The Biden administration tasked Education Secretary Miguel Cardona with determining the legality of canceling up to $50,000 of student loan debt via executive action. White House chief of staff Ron Klein indicated the report would be ready in the next few weeks.
Long before his confirmation, President Biden stated that he supported up to $10,000 of student loan debt forgiveness. However, that figure has been roundly criticized as inadequate and insufficient by both Democratic Party members and scores of borrowers.
Is executive action the answer to student loan debt?
President Biden doesn’t think so. He supported his reluctance to simply erase student loan debt by referring to a lack of Constitutional authority and skepticism about the effects of such a move.
Many of his fellow Democratic Party members disagree. Most notably, Senate Majority Leader Chuck Schumer fully endorses the legality of Presidential power in the issue.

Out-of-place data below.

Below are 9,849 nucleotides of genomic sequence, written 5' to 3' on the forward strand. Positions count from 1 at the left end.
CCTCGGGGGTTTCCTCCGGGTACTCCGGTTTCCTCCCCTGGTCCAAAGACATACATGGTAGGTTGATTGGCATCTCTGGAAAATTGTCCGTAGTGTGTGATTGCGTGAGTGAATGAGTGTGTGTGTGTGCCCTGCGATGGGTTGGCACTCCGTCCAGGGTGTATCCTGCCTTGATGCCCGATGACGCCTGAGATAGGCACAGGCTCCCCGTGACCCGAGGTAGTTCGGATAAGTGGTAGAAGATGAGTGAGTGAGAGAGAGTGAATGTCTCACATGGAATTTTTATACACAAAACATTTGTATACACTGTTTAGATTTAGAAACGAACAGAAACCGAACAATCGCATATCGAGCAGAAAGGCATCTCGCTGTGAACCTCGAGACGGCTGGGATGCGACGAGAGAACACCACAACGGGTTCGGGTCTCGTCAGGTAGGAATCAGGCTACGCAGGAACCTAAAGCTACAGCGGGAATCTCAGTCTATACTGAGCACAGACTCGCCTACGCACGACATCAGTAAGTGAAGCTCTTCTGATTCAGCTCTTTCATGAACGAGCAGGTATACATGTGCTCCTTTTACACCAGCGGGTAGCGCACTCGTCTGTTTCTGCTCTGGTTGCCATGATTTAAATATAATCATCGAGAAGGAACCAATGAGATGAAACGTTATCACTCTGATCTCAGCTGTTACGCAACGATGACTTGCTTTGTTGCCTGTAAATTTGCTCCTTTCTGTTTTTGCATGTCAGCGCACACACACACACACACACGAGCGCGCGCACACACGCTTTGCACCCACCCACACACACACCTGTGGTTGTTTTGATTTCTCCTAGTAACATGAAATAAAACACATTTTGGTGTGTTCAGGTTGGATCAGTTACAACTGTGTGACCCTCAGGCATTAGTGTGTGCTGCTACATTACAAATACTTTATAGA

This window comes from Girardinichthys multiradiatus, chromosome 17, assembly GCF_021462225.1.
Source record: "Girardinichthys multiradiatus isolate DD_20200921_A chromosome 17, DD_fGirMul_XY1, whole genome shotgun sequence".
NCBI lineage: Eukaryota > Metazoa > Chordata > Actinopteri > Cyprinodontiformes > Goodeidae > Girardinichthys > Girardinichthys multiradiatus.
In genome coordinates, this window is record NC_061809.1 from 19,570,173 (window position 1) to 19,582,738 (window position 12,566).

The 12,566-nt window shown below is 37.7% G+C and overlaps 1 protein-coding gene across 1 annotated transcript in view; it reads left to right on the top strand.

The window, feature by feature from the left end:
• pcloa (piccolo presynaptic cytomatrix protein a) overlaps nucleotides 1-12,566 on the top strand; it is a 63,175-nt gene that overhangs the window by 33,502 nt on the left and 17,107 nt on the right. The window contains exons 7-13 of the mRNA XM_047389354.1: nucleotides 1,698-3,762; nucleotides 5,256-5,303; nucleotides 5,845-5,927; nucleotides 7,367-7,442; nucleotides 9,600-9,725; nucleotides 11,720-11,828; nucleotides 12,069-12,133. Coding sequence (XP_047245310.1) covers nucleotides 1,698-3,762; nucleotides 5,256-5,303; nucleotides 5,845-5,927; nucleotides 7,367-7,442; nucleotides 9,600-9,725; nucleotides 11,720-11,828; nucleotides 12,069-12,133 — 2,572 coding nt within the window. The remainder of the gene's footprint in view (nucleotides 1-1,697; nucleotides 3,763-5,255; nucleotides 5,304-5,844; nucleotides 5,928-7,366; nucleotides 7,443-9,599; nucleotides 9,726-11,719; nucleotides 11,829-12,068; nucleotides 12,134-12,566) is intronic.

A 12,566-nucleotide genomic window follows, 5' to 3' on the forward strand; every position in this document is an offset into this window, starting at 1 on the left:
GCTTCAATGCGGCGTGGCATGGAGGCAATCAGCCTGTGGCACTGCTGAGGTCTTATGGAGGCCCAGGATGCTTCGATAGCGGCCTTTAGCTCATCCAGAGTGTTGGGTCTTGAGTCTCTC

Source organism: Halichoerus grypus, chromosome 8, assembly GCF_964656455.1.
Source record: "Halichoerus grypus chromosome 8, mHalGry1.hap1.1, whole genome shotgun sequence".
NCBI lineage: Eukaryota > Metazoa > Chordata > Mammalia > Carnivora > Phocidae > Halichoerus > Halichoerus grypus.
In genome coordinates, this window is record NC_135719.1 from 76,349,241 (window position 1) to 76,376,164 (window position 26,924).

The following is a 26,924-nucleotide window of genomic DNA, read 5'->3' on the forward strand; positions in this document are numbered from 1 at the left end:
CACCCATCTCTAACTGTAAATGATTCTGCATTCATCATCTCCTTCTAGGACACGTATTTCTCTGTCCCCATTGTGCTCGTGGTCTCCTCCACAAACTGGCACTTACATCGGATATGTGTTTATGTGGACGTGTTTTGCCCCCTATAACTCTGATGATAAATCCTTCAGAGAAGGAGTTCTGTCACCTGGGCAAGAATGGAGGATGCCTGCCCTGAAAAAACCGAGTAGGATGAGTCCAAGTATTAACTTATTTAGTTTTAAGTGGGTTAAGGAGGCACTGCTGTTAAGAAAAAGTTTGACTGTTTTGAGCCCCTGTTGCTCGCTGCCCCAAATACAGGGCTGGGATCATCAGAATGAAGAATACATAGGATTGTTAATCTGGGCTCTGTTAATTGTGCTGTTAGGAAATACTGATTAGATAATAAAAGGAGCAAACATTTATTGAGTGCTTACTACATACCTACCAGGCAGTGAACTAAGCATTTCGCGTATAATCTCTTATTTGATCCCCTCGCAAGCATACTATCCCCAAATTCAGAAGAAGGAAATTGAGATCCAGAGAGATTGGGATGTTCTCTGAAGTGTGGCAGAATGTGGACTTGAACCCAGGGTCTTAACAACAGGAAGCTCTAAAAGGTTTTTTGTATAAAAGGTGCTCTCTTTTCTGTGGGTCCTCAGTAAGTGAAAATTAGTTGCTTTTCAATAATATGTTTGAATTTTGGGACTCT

Sen. Schumer plainly stated that the President wouldn’t need the approval of Congress at all. Still, many others foresee substantial challenges to the move, expecting opposition through the court system.
If Secy. Cardona determines that the executive action is legal, it would bode well for student borrowers everywhere. Until then, student loan forgiveness is unlikely to go ahead in any capacity.
Over a trillion dollars of debt could be forgiven, should the President move ahead with a $50,000 loan forgiveness action. Most, if not all of that debt, would be from federal sources while private student loans aren’t likely to be affected.